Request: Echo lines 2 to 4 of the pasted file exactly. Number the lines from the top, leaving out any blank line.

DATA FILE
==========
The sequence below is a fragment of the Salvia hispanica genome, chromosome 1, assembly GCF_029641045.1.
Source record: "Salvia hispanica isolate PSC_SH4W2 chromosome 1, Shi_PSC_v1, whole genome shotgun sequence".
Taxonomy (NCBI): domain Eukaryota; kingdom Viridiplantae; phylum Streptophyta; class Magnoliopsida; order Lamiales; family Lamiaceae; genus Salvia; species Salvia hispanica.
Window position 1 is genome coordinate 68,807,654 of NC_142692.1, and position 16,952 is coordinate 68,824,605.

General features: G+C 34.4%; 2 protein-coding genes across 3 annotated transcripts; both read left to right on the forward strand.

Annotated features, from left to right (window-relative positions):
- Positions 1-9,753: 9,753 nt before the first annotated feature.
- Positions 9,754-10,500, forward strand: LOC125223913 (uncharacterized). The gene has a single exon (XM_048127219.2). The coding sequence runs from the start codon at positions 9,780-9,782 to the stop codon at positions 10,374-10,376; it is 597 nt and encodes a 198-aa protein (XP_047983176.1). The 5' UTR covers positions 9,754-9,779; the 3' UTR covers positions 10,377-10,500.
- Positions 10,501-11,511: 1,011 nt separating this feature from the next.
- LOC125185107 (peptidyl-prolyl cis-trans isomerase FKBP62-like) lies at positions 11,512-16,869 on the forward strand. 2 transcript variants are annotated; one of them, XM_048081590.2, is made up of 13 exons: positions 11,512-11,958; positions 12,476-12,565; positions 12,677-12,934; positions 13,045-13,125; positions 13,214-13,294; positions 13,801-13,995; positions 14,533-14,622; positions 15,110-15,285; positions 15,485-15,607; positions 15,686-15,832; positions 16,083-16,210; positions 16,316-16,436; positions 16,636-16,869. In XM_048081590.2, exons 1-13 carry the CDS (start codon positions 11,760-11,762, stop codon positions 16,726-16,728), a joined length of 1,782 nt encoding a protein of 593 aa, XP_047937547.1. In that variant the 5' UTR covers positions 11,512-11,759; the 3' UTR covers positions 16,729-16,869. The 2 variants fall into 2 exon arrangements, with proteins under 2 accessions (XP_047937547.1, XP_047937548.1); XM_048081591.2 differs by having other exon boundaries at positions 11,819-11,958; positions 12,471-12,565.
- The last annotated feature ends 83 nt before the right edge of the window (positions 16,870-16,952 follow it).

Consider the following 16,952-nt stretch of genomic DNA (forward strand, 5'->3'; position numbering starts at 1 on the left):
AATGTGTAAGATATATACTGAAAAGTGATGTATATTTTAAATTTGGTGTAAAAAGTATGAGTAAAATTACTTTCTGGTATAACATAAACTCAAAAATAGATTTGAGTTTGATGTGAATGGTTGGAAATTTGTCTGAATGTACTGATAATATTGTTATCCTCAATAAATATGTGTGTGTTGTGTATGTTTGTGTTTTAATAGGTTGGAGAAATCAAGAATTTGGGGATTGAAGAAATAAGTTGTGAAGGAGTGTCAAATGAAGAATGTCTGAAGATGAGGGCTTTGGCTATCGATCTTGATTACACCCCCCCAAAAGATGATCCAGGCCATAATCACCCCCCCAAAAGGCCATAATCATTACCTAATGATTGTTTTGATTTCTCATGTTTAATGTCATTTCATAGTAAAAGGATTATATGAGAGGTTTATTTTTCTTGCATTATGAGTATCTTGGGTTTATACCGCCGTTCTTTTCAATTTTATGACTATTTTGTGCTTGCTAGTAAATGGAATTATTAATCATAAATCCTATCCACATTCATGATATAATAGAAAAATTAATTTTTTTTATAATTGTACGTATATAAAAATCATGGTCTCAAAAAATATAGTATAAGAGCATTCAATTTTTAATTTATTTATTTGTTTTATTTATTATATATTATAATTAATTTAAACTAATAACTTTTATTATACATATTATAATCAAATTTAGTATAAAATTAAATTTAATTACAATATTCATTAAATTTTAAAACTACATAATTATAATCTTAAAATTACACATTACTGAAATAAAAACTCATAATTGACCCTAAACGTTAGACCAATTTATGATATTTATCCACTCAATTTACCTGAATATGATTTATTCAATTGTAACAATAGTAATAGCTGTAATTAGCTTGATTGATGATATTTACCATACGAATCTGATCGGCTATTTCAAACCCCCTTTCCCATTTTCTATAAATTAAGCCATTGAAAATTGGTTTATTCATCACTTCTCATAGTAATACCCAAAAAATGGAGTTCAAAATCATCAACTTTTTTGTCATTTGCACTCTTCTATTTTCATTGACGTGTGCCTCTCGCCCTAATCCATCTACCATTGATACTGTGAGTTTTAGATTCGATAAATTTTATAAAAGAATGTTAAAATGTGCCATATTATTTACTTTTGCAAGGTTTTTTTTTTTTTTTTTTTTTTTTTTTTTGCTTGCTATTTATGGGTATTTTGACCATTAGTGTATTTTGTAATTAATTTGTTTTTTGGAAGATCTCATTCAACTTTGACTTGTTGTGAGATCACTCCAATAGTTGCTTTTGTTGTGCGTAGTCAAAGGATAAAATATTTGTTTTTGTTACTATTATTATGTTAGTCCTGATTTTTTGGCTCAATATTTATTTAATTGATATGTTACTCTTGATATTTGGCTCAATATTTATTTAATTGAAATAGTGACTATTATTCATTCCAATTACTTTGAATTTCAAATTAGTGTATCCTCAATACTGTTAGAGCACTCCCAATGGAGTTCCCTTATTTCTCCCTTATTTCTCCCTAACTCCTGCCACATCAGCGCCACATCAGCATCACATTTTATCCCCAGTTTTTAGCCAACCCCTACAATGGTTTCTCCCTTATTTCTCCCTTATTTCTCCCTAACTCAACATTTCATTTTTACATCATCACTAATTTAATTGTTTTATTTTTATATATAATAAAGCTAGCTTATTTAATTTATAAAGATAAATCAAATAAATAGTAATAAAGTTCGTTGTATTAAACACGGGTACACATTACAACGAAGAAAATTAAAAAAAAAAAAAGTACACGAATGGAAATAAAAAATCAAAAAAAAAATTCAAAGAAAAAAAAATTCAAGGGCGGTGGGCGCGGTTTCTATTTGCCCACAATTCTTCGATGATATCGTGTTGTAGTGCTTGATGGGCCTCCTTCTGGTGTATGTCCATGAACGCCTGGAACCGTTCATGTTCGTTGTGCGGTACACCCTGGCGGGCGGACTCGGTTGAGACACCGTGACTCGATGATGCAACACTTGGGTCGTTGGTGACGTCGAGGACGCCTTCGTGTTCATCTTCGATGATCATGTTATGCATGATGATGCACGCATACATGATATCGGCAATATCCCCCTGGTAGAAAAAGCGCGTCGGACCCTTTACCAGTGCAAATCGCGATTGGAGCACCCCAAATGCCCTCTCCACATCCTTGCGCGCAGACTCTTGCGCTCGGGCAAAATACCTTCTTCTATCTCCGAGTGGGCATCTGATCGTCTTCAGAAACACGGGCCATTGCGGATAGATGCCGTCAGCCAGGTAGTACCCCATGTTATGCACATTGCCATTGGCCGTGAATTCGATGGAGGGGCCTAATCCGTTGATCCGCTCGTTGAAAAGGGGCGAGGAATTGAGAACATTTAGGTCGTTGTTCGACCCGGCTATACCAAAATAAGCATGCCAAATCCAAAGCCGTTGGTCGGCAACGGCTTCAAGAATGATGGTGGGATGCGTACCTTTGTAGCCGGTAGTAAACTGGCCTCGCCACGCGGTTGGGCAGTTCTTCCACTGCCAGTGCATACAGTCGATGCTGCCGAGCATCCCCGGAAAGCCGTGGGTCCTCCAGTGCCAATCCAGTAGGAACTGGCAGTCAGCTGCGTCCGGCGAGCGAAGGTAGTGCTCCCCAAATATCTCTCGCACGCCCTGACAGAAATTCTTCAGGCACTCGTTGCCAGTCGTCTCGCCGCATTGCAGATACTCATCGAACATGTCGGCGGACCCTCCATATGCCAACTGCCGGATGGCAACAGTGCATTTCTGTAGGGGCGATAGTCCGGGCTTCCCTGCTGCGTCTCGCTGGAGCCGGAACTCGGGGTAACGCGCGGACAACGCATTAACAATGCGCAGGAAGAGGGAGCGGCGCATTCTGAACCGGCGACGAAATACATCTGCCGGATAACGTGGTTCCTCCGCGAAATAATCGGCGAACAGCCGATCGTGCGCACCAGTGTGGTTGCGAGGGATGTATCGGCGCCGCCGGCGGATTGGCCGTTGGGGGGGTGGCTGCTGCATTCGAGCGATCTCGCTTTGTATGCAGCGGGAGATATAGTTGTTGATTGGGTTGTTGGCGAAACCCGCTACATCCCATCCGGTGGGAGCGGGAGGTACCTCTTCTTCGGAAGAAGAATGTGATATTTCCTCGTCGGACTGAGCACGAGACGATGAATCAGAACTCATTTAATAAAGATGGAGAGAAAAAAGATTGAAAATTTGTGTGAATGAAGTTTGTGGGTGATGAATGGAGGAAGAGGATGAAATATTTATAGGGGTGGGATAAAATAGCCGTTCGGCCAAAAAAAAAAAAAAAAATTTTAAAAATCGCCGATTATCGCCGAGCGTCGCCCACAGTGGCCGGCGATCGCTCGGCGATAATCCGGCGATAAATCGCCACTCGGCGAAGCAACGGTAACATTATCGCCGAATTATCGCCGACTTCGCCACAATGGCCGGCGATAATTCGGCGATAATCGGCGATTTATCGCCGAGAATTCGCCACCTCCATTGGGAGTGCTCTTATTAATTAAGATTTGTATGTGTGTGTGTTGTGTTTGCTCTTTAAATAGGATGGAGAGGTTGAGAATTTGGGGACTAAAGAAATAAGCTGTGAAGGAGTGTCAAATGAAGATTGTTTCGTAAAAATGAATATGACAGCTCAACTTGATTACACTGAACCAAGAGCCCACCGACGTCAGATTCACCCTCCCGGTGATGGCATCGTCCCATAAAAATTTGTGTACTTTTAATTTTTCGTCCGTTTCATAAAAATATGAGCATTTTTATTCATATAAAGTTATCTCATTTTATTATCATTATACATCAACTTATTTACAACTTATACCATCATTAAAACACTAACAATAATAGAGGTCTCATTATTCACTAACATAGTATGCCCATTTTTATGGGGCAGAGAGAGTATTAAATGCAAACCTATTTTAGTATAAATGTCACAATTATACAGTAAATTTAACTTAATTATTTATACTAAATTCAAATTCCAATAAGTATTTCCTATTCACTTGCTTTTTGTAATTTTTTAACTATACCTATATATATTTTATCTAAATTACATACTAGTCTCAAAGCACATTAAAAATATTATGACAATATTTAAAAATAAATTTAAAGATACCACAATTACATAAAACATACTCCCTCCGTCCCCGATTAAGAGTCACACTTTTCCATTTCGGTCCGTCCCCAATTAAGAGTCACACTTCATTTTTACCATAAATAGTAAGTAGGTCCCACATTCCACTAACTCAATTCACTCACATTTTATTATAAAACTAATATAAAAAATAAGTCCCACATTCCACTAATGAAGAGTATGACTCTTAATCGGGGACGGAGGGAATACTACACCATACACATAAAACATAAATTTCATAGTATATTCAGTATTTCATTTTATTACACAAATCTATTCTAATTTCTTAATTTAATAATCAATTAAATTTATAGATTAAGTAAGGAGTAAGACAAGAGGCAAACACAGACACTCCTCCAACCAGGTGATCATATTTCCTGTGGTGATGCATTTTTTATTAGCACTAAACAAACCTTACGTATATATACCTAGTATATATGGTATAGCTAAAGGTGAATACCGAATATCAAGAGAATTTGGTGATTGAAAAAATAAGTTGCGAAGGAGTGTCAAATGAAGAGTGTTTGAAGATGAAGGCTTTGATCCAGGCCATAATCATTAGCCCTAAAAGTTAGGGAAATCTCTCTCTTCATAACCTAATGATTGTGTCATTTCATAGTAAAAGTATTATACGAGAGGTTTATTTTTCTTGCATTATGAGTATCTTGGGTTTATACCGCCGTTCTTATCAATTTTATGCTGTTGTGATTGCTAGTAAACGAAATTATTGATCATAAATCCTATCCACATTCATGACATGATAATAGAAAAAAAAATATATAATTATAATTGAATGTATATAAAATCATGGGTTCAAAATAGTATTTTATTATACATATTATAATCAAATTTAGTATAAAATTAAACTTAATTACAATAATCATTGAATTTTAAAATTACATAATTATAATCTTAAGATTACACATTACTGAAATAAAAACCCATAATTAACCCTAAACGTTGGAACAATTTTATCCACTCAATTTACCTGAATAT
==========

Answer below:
Source record: "Salvia hispanica isolate PSC_SH4W2 chromosome 1, Shi_PSC_v1, whole genome shotgun sequence".
Taxonomy (NCBI): domain Eukaryota; kingdom Viridiplantae; phylum Streptophyta; class Magnoliopsida; order Lamiales; family Lamiaceae; genus Salvia; species Salvia hispanica.
Window position 1 is genome coordinate 68,807,654 of NC_142692.1, and position 16,952 is coordinate 68,824,605.